Number of self-employed workers remains low
The latest Labour Force Survey (LFS) has been released and contains estimates for November 2021 to January 2022. The survey has shown a continued recovery in the labour market. The employment rate has increased on the quarter with a decrease in the unemployment rate. However, economic inactivity has increased slightly on the quarter.
The UK employment rate increased by 0.1 percentage points on the quarter to 75.6%. Full-time employees drove the increase in the employment rate during the latest three-month period. While the number of part-time employees decreased strongly during the pandemic, there’s been a steady increase in these figures since April to June 2021.
Self-employed data raises concerns around the UK’s skills stability
The number of self-employed workers remains low following decreases through the coronavirus pandemic.
Tania Bowers, Global Public Policy Director at the Association of Professional Staffing Companies (APSCo), raised concerns around the UK’s level of self-employed professionals and made comment: “The continued increase in vacancies being reported by the ONS is a trend we expect to see continue for some time yet and has arguably become the ‘norm’ for the staffing sector over the last year. However, the fact that the data does also show that the number of self-employed workers remains low following decreases during the pandemic is a real concern given the tight labour market we’re experiencing. With highly skilled resources scarce, the UK’s economic recovery rests on the ability to tap into flexible resources. However, since the roll out of Off-Payroll, Brexit and following significant challenges during the pandemic, the self-employed have increasingly been driven to alternative employment routes.”
The ONS stated that its most timely estimate of payrolled employees has shown another monthly increase (up 275,000) in February 2022 to a record 29.7 million.
The unemployment rate decreased by 0.2 percentage points on the quarter to 3.9%, while it’s reported that economic inactivity rate increased by 0.1 percentage points to 21.3%.
During the pandemic, increases in economic inactivity compared with the previous three-month period were largely driven by those aged 16 to 24 years. However, interestingly the LFS has shown that the number of economically inactive people aged 16 to 24 years has been decreasing since early 2021, with those aged 50 to 64 years driving the recent increases in economic inactivity.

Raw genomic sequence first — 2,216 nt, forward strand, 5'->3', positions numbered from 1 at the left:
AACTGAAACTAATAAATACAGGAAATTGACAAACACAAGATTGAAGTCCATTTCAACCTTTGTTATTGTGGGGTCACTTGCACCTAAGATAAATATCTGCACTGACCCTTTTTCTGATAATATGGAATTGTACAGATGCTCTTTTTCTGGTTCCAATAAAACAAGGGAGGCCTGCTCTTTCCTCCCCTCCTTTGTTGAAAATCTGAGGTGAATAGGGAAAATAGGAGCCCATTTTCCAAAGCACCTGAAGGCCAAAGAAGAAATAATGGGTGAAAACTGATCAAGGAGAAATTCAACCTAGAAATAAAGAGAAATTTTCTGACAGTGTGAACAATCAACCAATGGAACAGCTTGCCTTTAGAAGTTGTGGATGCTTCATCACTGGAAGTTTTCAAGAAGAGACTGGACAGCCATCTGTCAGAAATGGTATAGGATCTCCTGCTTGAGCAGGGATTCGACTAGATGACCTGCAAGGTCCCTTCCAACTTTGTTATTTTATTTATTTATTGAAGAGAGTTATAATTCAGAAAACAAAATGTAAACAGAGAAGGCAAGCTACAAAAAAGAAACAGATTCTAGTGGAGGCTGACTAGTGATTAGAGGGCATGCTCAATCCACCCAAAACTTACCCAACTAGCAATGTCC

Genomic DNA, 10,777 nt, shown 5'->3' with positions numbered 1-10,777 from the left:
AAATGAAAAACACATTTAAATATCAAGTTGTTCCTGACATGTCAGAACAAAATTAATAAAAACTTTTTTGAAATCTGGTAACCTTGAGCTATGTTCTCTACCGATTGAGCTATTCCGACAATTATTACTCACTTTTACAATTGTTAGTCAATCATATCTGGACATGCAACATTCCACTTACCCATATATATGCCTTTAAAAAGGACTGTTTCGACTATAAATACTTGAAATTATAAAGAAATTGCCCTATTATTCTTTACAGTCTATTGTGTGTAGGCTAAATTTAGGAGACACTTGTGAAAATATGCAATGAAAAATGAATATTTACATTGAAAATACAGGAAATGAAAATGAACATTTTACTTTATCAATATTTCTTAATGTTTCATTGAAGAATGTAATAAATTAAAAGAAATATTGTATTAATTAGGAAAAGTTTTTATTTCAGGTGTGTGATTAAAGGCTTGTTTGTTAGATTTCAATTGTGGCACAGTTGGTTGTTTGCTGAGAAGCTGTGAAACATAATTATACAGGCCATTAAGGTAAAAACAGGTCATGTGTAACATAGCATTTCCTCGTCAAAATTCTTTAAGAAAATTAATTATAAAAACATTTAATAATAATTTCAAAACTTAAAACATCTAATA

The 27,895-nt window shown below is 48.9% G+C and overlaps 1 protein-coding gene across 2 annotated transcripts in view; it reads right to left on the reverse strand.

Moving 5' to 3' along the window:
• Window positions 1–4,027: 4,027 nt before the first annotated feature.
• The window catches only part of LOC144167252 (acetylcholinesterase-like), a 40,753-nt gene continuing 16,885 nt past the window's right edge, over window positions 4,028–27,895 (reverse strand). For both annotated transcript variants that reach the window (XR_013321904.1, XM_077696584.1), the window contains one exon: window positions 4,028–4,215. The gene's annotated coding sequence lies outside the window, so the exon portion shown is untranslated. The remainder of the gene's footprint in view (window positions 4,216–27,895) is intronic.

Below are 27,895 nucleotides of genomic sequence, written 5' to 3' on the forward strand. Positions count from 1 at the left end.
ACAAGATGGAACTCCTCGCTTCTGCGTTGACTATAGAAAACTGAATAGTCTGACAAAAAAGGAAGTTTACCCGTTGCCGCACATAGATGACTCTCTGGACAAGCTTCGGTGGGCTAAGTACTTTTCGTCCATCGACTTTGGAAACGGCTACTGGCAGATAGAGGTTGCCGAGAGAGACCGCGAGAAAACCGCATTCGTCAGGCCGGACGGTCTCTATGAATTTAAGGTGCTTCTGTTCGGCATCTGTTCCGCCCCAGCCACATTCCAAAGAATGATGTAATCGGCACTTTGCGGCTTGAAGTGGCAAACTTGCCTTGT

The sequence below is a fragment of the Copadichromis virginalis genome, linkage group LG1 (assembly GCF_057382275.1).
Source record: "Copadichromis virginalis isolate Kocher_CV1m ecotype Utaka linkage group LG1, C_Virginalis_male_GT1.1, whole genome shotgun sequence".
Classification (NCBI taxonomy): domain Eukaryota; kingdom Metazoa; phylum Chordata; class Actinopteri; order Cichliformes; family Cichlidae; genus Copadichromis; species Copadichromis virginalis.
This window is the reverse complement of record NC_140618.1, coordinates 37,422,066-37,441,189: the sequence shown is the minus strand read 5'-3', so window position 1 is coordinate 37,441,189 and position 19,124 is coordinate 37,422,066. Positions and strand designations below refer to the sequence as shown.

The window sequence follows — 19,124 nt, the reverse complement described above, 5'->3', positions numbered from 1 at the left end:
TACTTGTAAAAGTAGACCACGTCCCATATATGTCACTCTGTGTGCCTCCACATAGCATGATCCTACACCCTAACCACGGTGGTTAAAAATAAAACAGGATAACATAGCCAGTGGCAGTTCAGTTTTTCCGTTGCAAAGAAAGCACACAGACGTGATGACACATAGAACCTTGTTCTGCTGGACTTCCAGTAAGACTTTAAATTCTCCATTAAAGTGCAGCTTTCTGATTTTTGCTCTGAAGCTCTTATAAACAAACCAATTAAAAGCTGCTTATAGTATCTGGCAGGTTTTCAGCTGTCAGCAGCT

According to the survey, the number of job vacancies in December 2021 to February 2022 rose to a new record of 1,318,000. This is an increase of 105,000 from last quarter, with half of the industry sectors showing record highs. However, the rate of growth in vacancies has continued to slow down.
Average total pay increase (including bonuses) was 4.8% and growth in regular pay (excluding bonuses) was 3.8% among employees in November 2021 to January 2022, according to the ONS. In real terms, with figures adjusted for inflation, growth in total pay was 0.1% and regular pay fell on the year at negative 1.0%; strong bonus payments over the past 6 months have kept recent real total pay growth positive. Previous months’ strong growth rates were affected upwards by base and compositional effects. These initial temporary factors have worked their way out. However, ONS is now comparing the latest period with a period where certain sectors had increasing numbers of employees on furlough because of the winter 2020 to 2021 lockdown, so a small amount of base effect will be present for these sectors. This will not be to the degree we saw when comparing periods at the start of the coronavirus pandemic.
Challenging period ahead
Neil Carberry, Chief Executive of the Recruitment & Employment Confederation made comment: “Businesses across the country are doing what they can on pay, both for existing staff and to help them hire in a jobs market experiencing a severe labour shortage. But rising inflation both makes that effort hard, and reduces the gains workers feel from pay rises. In real terms, average pay has fallen compared to last year. Now is not the right time to be increasing taxes on work for both companies and workers. Ahead of the spring statement, we’re urging the Chancellor to delay the upcoming rise in National Insurance – the UK’s biggest business tax, as well as an additional income tax for workers.
“A key way to reduce the pressure on our economy and keep inflation down will be to focus on ensuring employment rates and hours worked recover to pre-pandemic levels. Inactivity is still rising, so firms and government need to work together to address this. Recruiters have a key role to play here, from helping government with activation schemes to supporting employers with new forms of job offer to tempt people back into work.”